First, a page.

One of the longest-serving heads of the Securities and Exchange Commission announced Monday that she will step down in December.
In a statement on her departure, Chairwoman Mary Schapiro touted her record on enforcement and rulemaking. She also praised SEC’s employees.
“I’ve been so amazed by how hard the men and women of the agency work each and every day and by the sacrifices they make to get the job done,” she said. “So often they stay late or come in on weekends to polish a legal brief, review a corporate filing, write new rules, or reconstruct trading events. And despite the complexity and the intense scrutiny, they always excel at what they do.”
President Obama announced he would name SEC commissioner Elisse Walter to take over for Schapiro. Walter joined the commission in July 2008 as an appointee of President George W. Bush, and was acting chairwoman in January 2009 prior to Schapiro’s appointment. Walter came to the commission from the Financial Industry Regulatory Authority, but her history with SEC dates back to 1977; she served on the staffs of the corporate finance division and the Office of the General Counsel.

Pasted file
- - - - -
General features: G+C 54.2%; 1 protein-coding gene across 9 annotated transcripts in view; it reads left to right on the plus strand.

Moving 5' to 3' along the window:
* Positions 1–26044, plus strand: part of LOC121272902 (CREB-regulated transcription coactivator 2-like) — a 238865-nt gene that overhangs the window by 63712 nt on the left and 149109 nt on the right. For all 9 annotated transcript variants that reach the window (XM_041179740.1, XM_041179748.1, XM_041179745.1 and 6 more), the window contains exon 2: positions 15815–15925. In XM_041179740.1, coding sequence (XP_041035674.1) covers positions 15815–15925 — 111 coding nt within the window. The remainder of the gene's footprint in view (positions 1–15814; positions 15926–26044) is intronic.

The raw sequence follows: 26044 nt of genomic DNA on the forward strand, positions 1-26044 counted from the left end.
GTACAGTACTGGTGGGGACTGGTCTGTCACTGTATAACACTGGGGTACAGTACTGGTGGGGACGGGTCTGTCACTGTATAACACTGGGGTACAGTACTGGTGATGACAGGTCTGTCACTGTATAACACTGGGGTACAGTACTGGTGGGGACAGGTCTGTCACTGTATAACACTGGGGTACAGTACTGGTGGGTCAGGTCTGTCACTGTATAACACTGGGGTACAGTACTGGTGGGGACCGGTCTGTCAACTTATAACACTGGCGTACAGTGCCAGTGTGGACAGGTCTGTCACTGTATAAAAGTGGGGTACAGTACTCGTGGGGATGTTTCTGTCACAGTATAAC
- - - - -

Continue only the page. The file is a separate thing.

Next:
Obama said Walter will inherit a stronger agency because of Schapiro’s work.
“When Mary agreed to serve nearly four years ago, she was fully aware of the difficulties facing the SEC and our economy as a whole,” he said. “But she accepted the challenge, and today, the SEC is stronger and our financial system is safer and better able to serve the American people.”
SEC had been under fire for its role in allowing the financial crisis and for failing to detect the Bernard Madoff ponzi scheme.